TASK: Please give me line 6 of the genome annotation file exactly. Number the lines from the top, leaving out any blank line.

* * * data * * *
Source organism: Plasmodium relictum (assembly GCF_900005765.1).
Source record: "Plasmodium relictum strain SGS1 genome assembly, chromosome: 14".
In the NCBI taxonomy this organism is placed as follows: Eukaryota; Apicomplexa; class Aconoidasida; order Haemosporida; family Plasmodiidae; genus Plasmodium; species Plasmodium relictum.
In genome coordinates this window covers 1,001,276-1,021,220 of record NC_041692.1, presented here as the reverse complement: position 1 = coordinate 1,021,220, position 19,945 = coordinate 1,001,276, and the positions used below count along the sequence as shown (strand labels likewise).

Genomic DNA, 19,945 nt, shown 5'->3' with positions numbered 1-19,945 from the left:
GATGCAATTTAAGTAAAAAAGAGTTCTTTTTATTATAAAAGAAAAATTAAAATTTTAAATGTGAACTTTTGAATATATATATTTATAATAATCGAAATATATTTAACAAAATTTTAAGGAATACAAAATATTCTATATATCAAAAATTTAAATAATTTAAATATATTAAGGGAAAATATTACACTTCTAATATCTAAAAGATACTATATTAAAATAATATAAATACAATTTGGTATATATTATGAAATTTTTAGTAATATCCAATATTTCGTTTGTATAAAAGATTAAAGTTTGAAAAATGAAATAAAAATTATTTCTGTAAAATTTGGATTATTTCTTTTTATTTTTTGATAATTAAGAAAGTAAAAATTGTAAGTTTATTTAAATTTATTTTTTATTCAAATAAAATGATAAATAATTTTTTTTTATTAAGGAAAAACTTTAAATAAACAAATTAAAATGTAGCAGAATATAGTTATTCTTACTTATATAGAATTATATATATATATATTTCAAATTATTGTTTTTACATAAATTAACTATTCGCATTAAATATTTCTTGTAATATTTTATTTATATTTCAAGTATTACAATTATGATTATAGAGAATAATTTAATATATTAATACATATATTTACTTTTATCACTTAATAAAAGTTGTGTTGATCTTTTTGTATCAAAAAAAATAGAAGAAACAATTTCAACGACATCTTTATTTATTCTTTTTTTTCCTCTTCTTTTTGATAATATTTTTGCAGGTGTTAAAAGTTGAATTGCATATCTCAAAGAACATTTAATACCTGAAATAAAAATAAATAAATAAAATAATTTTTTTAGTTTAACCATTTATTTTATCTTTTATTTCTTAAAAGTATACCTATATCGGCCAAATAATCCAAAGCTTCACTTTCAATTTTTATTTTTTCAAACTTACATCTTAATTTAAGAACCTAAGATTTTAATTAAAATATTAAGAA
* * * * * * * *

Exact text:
GATGCAATTTAAGTAAAAAAGAGTTCTTTTTATTATAAAAGAAAAATTAAAATTTTAAATGTGAACTTTTGAATATATATATTTATAATAATCGAAATATATTTAACAAAATTTTAAGGAATACAAAATATTCTATATATCAAAAATTTAAATAATTTAAATATATTAAGGGAAAATATTACACTTCTAATATCTAAAAGATACTATATTAAAATAATATAAATACAATTTGGTATATATTATGAAATTTTTAGTAATATCCAATATTTCGTTTGTATAAAAGATTAAAGTTTGAAAAATGAAATAAAAATTATTTCTGTAAAATTTGGATTATTTCTTTTTATTTTTTGATAATTAAGAAAGTAAAAATTGTAAGTTTATTTAAATTTATTTTTTATTCAAATAAAATGATAAATAATTTTTTTTTATTAAGGAAAAACTTTAAATAAACAAATTAAAATGTAGCAGAATATAGTTATTCTTACTTATATAGAATTATATATATATATATTTCAAATTATTGTTTTTACATAAATTAACTATTCGCATTAAATATTTCTTGTAATATTTTATTTATATTTCAAGTATTACAATTATGATTATAGAGAATAATTTAATATATTAATACATATATTTACTTTTATCACTTAATAAAAGTTGTGTTGATCTTTTTGTATCAAAAAAAATAGAAGAAACAATTTCAACGACATCTTTATTTATTCTTTTTTTTCCTCTTCTTTTTGATAATATTTTTGCAGGTGTTAAAAGTTGAATTGCATATCTCAAAGAACATTTAATACCTGAAATAAAAATAAATAAATAAAATAATTTTTTTAGTTTAACCATTTATTTTATCTTTTATTTCTTAAAAGTATACCTATATCGGCCAAATAATCCAAAGCTTCACTTTCAATTTTTATTTTTTCAAACTTACATCTTAATTTAAGAACCTAAGATTTTAATTAAAATATTAAGAA